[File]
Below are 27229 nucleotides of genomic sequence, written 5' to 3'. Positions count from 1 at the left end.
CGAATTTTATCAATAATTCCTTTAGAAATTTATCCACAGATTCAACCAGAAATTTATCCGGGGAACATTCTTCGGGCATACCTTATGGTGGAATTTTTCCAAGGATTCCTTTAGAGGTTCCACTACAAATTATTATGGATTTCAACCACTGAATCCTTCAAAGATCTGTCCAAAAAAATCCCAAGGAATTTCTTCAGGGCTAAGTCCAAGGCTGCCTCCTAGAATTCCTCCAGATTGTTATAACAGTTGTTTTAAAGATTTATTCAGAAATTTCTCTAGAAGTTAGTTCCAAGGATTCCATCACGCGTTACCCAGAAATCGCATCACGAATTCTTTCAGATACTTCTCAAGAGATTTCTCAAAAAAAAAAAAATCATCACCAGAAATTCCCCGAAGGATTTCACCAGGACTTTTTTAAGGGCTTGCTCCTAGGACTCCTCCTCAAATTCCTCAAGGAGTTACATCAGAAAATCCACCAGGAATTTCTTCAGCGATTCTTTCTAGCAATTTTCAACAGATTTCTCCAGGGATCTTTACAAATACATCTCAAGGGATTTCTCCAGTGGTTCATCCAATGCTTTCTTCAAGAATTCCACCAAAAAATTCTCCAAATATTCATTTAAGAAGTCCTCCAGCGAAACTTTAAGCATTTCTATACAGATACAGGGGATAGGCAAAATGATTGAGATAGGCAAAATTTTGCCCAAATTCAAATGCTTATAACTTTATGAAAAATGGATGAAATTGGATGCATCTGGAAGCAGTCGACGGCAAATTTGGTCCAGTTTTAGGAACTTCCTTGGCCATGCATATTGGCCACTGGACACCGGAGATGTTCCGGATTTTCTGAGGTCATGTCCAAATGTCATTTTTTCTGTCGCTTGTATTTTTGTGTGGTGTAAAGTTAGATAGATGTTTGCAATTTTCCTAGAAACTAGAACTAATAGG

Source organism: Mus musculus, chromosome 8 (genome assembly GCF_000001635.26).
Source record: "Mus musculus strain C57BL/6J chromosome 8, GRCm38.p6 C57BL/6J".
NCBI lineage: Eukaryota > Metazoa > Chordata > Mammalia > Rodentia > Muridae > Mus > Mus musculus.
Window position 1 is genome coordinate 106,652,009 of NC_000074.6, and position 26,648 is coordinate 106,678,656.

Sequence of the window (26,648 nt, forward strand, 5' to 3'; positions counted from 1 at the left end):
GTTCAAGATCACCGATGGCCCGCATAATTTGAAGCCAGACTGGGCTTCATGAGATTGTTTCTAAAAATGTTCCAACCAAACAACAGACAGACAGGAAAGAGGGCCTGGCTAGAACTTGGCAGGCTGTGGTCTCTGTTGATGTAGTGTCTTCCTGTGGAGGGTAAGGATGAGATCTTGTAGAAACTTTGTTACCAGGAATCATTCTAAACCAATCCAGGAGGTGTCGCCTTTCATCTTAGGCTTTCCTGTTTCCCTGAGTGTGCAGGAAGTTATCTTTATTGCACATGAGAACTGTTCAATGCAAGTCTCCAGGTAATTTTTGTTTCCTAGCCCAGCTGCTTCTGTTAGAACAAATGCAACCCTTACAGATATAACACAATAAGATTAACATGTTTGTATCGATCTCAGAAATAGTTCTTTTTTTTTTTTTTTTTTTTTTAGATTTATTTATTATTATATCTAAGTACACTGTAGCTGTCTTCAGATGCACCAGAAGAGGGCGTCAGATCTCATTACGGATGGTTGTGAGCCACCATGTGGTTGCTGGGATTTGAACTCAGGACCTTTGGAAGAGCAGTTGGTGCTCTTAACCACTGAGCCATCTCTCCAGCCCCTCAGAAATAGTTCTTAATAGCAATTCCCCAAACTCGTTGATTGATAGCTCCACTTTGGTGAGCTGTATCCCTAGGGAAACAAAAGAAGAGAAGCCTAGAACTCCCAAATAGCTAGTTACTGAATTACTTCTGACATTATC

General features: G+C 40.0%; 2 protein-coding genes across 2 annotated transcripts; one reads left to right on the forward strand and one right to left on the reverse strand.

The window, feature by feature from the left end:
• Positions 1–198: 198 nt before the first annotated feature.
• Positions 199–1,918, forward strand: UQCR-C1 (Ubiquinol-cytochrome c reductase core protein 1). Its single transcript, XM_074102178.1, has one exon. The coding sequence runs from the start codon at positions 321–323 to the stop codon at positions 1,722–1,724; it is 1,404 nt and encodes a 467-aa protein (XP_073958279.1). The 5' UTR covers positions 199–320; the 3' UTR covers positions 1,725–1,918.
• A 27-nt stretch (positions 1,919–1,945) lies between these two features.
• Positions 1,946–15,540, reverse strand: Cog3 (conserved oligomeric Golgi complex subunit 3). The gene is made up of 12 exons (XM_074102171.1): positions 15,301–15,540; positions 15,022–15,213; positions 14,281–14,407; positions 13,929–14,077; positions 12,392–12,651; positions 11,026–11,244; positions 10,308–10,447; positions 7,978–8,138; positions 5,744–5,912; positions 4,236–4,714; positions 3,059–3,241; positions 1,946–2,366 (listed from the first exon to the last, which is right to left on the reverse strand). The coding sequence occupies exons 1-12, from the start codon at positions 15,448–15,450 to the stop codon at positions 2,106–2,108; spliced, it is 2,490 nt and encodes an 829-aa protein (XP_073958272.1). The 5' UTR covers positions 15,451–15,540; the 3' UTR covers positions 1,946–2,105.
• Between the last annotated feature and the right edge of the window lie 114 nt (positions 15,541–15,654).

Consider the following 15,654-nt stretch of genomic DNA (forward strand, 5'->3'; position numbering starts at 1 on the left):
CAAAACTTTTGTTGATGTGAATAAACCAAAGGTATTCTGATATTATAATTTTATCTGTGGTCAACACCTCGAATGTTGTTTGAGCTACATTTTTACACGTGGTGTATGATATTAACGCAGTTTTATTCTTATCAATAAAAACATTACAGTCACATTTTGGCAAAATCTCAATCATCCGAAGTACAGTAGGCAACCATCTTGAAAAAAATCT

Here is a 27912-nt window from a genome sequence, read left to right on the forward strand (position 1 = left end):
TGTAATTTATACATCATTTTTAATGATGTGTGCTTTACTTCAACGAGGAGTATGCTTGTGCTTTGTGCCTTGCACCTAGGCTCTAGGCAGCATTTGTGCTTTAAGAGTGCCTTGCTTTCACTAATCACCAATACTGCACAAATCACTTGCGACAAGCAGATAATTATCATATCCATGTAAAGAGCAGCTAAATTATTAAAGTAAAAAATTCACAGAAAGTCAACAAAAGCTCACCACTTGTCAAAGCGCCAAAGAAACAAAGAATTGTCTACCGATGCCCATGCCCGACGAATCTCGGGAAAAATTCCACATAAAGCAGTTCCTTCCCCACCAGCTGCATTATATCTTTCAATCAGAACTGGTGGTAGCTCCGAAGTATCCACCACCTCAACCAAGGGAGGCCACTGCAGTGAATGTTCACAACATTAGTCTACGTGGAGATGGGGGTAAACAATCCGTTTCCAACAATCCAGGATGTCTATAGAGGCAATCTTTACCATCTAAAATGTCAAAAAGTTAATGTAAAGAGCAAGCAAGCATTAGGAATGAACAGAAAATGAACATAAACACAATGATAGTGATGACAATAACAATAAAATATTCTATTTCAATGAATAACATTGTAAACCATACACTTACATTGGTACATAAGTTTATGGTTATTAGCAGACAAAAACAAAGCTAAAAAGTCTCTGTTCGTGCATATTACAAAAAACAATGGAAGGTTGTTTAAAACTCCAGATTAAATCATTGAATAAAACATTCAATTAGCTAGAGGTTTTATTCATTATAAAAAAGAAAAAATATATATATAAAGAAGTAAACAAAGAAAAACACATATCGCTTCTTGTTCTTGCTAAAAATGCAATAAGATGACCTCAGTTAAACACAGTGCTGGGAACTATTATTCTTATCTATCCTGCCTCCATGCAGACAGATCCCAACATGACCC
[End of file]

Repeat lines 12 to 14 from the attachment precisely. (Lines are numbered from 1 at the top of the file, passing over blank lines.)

• Positions 199–1,918, forward strand: UQCR-C1 (Ubiquinol-cytochrome c reductase core protein 1). Its single transcript, XM_074102178.1, has one exon. The coding sequence runs from the start codon at positions 321–323 to the stop codon at positions 1,722–1,724; it is 1,404 nt and encodes a 467-aa protein (XP_073958279.1). The 5' UTR covers positions 199–320; the 3' UTR covers positions 1,725–1,918.
• A 27-nt stretch (positions 1,919–1,945) lies between these two features.
• Positions 1,946–15,540, reverse strand: Cog3 (conserved oligomeric Golgi complex subunit 3). The gene is made up of 12 exons (XM_074102171.1): positions 15,301–15,540; positions 15,022–15,213; positions 14,281–14,407; positions 13,929–14,077; positions 12,392–12,651; positions 11,026–11,244; positions 10,308–10,447; positions 7,978–8,138; positions 5,744–5,912; positions 4,236–4,714; positions 3,059–3,241; positions 1,946–2,366 (listed from the first exon to the last, which is right to left on the reverse strand). The coding sequence occupies exons 1-12, from the start codon at positions 15,448–15,450 to the stop codon at positions 2,106–2,108; spliced, it is 2,490 nt and encodes an 829-aa protein (XP_073958272.1). The 5' UTR covers positions 15,451–15,540; the 3' UTR covers positions 1,946–2,105.